Meet Dr. Maria Montessori – Visionary Behind the Montessori Method

Springdale Academy blog readers need no introduction to Dr. Maria Montessori. For the uninitiated, she is a renowned Italian physician and educator who has made significant contributions to education. Springdale Academy, a Montessori-credited preschool and one of the safest daycare facilities, is located at 133 Stryker Lane, Hillsborough Township, New Jersey. We employ Dr. Montessori’s revolutionary approach to teaching, a.k.a. The Montessori Method. We focus on the needs and abilities of each child and allow them to learn at their own pace through hands-on learning in a meticulously prepared environment that encourages children to explore and discover the wonderful world around them.

But today we are not here to tell you about that. Visit this page if you want more information about “The Montessori Method.”

In this blog, we examine the life of Dr. Maria Montessori. Let’s visit Chiaravalle, a municipality in the Province of Ancona in the region of Marche. Born on August 31, 1870, Maria was not a prodigious student. She graduated with excellent grades and intended to study medicine. A choice that was against the cultural norm in those times, but that did not deter her. She had made up her mind and earned a “Diploma di Licenza” in 1892, a qualification that should have allowed her to enter the medical program but it wasn’t enough. She was accepted into the University of Rome after Pope Leo XIII personally endorsed her.

Met with hostility and harassment from fellow students and the faculty just because of her gender, Maria wasn’t even allowed to perform dissections during classes because it was deemed inappropriate. She was the only female student enrolled in a medical program in Italy, and instead of learning, she had to face discrimination each day. But she did not let this get to her! In her first year, she won an academic prize and gained clinical experience. In 1896, she became the first Italian woman to graduate with a medical degree.

Maria Montessori Contribution to Education

Maria’s interest in education began when she was a volunteer assistant in a psychiatric clinic, where she worked with children with intellectual disabilities. Her observations during this time served as the foundation for her methodology, “The Montessori Method.” Her ideas, which have existed for more than a century, have been widely embraced and celebrated by educators worldwide.

But did you know that Maria’s first Montessori school was established to stop vandalism? That’s right! Banks in the San Lorenzo district invested in half-finished building projects and turned them into affordable housing for low-income families. With both parents working, the children were left unsupervised, so they reached out to Maria. This led to the opening of “Casa Dei Bambini,” where Maria could finally put her educational approach into practice.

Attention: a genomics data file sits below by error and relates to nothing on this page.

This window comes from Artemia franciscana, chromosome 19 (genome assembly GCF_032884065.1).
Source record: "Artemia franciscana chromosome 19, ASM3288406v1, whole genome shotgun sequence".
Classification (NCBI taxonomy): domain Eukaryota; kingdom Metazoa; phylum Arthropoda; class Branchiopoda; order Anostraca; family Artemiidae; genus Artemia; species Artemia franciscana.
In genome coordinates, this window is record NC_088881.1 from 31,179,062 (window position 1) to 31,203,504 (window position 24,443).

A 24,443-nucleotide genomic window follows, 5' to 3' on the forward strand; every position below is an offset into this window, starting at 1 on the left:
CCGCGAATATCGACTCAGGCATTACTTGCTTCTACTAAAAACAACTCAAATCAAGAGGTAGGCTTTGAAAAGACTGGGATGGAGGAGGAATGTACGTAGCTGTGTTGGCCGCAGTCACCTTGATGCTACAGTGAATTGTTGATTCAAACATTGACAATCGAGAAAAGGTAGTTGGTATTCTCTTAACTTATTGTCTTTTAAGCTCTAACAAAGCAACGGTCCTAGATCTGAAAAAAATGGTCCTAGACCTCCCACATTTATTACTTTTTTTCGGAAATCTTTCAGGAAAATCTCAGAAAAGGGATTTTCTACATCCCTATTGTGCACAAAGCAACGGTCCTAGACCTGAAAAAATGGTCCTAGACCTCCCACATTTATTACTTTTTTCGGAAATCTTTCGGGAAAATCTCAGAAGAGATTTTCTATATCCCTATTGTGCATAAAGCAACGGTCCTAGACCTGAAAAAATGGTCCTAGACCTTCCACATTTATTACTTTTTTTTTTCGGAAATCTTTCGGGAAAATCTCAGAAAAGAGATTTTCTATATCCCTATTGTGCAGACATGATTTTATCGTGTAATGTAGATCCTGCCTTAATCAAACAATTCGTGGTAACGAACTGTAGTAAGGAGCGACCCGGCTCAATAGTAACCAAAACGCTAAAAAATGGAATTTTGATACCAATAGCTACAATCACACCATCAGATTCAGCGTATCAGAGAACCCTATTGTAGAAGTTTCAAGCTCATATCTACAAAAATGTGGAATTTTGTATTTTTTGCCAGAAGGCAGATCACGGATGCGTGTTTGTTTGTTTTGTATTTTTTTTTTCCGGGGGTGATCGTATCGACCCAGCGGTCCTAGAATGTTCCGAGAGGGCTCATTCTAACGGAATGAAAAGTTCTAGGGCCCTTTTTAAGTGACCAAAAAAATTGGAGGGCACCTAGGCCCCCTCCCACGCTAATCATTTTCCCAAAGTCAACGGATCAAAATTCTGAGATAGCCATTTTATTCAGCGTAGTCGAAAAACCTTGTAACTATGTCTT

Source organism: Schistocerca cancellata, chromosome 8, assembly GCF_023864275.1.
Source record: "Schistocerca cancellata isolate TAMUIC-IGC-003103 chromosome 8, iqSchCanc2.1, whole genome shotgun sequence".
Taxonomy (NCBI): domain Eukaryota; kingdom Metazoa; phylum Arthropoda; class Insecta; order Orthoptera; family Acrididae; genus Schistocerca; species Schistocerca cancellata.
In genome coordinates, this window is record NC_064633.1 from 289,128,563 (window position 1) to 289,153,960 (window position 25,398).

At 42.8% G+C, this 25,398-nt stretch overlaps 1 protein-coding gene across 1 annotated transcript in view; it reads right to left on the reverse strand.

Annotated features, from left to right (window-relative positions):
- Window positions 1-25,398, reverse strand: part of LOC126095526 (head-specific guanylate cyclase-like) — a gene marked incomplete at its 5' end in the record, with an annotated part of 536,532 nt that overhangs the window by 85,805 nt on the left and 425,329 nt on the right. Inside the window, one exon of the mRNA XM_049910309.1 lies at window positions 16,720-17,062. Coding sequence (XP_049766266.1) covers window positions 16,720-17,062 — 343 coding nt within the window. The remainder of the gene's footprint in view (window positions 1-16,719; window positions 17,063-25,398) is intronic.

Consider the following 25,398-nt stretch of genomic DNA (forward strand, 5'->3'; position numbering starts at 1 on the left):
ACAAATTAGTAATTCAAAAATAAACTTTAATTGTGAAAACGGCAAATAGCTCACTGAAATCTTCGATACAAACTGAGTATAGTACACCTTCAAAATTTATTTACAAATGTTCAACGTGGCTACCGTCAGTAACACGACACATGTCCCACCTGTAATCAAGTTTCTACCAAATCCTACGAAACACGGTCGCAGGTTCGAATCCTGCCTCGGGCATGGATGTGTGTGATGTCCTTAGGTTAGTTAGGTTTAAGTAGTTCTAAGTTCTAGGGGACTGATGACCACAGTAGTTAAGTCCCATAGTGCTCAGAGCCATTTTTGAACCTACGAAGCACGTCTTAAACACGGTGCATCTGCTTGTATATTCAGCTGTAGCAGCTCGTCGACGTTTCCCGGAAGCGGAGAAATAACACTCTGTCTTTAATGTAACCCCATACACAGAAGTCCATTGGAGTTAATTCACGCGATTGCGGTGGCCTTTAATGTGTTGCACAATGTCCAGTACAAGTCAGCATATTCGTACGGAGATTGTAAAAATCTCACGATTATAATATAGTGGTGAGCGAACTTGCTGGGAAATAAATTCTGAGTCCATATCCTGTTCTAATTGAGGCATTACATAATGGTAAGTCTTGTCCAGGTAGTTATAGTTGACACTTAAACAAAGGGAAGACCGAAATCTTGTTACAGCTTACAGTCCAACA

As a young woman, Maria faced constant ridicule and struggled to gain recognition in a male-dominated field. However, she broke down the barriers and paved the way for future generations of women. Not only was Maria a trailblazer for women’s rights and a vocal advocate for women’s suffrage and equality, but she also stood up against fascism! So much so that she was exiled from Italy to India for World War II because of her outspoken criticism of Mussolini’s regime. She refused to compromise her principles and turn children into soldiers.

Maria Montissori in India

She was in India for 7 years and was also declared an “enemy alien” by the British government that occupied India at the time. Even though her son, Mario Montessori, was imprisoned in India by the British government, Maria held firm like she had done all her life. As part of her 70th birthday present and for the work she did during her time in India with children, the Indian government released Mario, reuniting a mother with her son. During her 7-year house arrest in India, she also met notable Indian pacifist Mahatma Gandhi, the first prime minister of India, Jawaharlal Nehru, and the Nobel Prize winner, Rabindranath Tagore. In recognition of her contributions to the Indian education system, she was immortalized by having her image placed on a stamp that celebrated her.

In addition to her pioneering work in education, Maria was also a prolific writer with over 20 books, including the famed “The Absorbent Mind” and “The Secret of Childhood,” which have been translated into over 20 languages and continue to inspire educators and parents in this day and age. A three-time Nobel Peace Prize nominee, it is a shame that she was never awarded the prize.

Maria passed away in the Netherlands on May 6, 1982, at the age of 81. Her legacy lives on. Her ideals continue to shape our thinking about education and child development. They serve as the basis for a better future for mankind. Her life is a testament to education. She showed us how to help children learn, grow, and thrive! She has given us the tools; now it is up to us to ensure no child gets left behind!

Springdale Academy invites parents to join us. Take a look at how a Montessori education will prepare your child for the world. Visit the best preschool in New Jersey to discover the potential of Montessori education!

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